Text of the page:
- Views & Opinions
Will Donald Trump remake school lunches into his fast-food favorites of burgers and fried chicken when he’s president?
Children grumbling about the rules for healthier school lunches rules championed by first lady Michelle Obama may have reason to cheer Trump’s election as the billionaire businessman is a proud patron of Kentucky Fried Chicken and McDonald’s. And he’s promised to curb federal regulations.
The Obama administration has made healthier, safer and better labeled food a priority in the last eight years, significantly raising the profile of food policy and sometimes drawing the ire of Republicans, farmers and the food industry. The first lady made reducing childhood obesity one of her signature issues through her “Let’s Move” campaign.
In addition to the healthier rules for school lunches, the administration ushered a sweeping food safety law through Congress, pushed through several new food labeling regulations, started to phase out trans fats, added calorie labels to menus and suggested new limits on sodium in packaged foods. The White House has also fended off efforts in the Republican Congress to trim the nation’s food stamp program.
“Food advocates are already nostalgic for the Obama era and will be playing defense for the next four years,” says Sam Kass, a former White House senior adviser on nutrition and personal chef for the Obamas.
A look at some of the food regulations that could be scrapped — or tweaked — in the new administration:
Trump himself hasn’t weighed in on regulations for school lunches. But Republicans, school nutrition directors and some in the food industry have balked at parts of the administration’s rules that set stricter fat, sugar and sodium limits, among other standards, on foods in the lunch line and beyond. While many students and schools have now gotten used to the healthier foods, some still complain that the standards are costly and difficult to meet.
“I would be very surprised if we don’t see some major changes on the school lunch program” and some other food issues, said Rep. Robert Aderholt of Alabama, the Republican chairman of the House subcommittee that oversees Agriculture Department spending.
Aderholt, who sits on Trump’s agriculture advisory committee, says the Obama administration’s approach was “activist driven” and people who voted for Trump are looking for a more common-sense approach.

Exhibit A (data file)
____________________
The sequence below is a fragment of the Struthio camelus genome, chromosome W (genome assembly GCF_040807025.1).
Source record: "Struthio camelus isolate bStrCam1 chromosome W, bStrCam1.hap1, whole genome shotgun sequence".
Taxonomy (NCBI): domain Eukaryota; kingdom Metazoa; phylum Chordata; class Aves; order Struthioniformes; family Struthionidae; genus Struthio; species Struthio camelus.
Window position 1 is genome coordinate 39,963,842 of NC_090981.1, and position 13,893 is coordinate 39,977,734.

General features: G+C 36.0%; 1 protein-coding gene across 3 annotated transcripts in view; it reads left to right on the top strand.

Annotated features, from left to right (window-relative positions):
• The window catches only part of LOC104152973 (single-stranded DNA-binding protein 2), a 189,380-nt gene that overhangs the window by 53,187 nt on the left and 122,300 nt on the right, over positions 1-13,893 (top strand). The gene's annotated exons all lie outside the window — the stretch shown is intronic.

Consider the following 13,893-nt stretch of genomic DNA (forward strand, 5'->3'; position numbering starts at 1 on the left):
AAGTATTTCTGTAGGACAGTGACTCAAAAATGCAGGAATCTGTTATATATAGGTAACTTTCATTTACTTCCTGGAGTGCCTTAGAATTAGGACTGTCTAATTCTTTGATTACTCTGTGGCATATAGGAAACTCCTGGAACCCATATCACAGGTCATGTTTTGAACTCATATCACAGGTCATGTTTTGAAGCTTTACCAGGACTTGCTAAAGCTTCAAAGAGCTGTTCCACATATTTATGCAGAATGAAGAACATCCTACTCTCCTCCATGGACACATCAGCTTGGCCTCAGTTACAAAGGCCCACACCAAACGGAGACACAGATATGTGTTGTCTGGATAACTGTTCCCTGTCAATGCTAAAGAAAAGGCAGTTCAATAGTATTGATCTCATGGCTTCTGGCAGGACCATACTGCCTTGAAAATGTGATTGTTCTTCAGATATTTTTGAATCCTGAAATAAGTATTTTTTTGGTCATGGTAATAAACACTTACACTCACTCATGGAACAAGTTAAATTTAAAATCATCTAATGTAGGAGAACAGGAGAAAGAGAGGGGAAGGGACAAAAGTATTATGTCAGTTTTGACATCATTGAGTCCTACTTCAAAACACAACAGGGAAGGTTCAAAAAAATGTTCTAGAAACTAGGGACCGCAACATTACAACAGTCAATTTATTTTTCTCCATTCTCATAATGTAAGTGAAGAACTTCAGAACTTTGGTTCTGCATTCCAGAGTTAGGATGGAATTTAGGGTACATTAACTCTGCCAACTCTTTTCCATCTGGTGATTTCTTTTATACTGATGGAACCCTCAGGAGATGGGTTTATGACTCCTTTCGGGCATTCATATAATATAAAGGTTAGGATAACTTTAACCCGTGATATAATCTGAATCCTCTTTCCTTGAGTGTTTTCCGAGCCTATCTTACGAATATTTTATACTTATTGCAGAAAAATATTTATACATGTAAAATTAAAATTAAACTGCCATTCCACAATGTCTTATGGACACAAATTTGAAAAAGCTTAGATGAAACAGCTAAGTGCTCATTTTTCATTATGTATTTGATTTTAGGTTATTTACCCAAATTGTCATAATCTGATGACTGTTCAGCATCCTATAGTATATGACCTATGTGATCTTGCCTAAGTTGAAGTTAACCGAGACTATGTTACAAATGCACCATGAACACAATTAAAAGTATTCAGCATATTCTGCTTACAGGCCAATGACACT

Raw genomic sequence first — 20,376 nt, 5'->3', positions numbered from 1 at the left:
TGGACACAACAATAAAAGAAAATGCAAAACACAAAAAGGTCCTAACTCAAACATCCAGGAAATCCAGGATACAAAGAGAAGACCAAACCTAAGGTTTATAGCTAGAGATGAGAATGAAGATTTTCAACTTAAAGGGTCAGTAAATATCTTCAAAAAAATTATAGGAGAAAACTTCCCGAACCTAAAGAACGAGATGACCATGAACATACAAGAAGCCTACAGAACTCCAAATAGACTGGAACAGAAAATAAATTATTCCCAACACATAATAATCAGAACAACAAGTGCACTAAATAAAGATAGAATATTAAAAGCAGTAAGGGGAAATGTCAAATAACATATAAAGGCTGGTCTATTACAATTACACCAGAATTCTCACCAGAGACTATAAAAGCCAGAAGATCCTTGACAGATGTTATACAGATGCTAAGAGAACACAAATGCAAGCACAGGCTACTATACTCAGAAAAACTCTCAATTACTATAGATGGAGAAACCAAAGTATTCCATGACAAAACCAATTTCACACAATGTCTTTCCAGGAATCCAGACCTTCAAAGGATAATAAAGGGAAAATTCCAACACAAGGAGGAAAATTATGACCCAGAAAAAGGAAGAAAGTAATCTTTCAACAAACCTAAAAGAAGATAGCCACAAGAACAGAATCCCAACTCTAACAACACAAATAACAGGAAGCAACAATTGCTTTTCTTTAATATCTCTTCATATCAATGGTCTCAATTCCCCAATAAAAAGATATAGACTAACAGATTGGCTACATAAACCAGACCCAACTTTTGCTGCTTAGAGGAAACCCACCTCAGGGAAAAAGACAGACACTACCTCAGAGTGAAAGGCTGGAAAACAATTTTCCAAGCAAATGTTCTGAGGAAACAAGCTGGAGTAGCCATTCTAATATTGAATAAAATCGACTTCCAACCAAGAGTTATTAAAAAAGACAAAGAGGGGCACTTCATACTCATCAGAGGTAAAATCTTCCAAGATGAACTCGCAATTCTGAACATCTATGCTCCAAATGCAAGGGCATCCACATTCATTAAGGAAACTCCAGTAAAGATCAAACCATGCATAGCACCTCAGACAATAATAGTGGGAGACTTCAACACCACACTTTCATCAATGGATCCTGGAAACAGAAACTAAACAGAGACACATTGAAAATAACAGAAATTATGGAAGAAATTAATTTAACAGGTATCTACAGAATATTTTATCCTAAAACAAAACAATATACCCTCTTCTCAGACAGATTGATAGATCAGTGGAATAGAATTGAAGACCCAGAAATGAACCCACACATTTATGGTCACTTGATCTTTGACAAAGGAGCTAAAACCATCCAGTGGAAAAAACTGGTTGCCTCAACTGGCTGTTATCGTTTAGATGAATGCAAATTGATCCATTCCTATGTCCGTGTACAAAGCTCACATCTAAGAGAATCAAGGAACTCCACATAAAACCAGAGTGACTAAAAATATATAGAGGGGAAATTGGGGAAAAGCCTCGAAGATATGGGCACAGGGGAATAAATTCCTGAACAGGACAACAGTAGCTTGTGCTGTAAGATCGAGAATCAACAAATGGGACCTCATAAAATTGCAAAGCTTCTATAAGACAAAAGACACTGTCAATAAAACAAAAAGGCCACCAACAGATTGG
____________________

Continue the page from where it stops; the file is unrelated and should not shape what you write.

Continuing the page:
Legislation is pending in both the House and Senate to revise some of the standards, and will likely be considered again next year. USDA could also make some changes on its own.
One of many names that have been floated as a possible agriculture secretary is Sid Miller, the Texas Agriculture Commissioner who repealed a state ban on deep fryers and soda machines at schools. Miller recently got in trouble when he used a profanity on Twitter to describe Democrat Hillary Clinton; he blamed a staffer and the tweet was deleted.
In September, the Trump campaign pitched rolling back food safety regulations in a fact sheet, arguing they are burdensome to farmers and criticizing increased inspections of food manufacturing facilities as “overkill.” The sheet referred to the “food police” at the Food and Drug Administration. The campaign later deleted the proposal from its website.
Congress passed new food safety regulations in 2010, a year after a salmonella outbreak linked to a Georgia peanut company killed nine people. Michael Taylor, former FDA deputy commissioner for foods who oversaw the food safety rules, says it wouldn’t be popular with consumers to roll them back.
“Consumers are only getting more focused on safety, health and wellness,” Taylor says.
Trump himself is a self-professed germaphobe who prefers eating at fast-food restaurants because he believes they have higher food safety standards.
Congressional Republicans have been examining food stamps since the program’s cost grew to almost $80 billion annually after the recession. Participation and costs have dipped since its 2013 high, but conservatives have suggested tightening eligibility standards or increasing work requirements. House Speaker Paul Ryan has for years championed an overhaul to the program.
Democrats in the Senate have consistently objected to any changes, and will still wield influence. But they won’t have the backing of a Democratic White House.
Many other laws are either already in place or close to it, including a revised “nutrition facts” panel on the back of food packages, with a new line breaking out added sugars, a labeling law for genetically modified foods and calorie labeling on restaurant and supermarket menus.
In many cases, the rules are a result of compromise with industry. Kass says that pulling back may just create more cost and uncertainty for businesses.
“Unwinding things is really hard, especially when most of them have been implemented and industry has moved on,” Kass says.
He predicts most of the regulations will stay, but that there will be little additional progress. Ongoing administration efforts to reduce sodium in food and antibiotics in meat could be casualties.
Margo Wootan, a lobbyist on nutrition issues for the Center for Science in the Public Interest, says advocates will continue to be aggressive at the state and local levels, hoping change will bubble up.
“The public is more interested than ever in nutrition and will continue to press companies,” she says.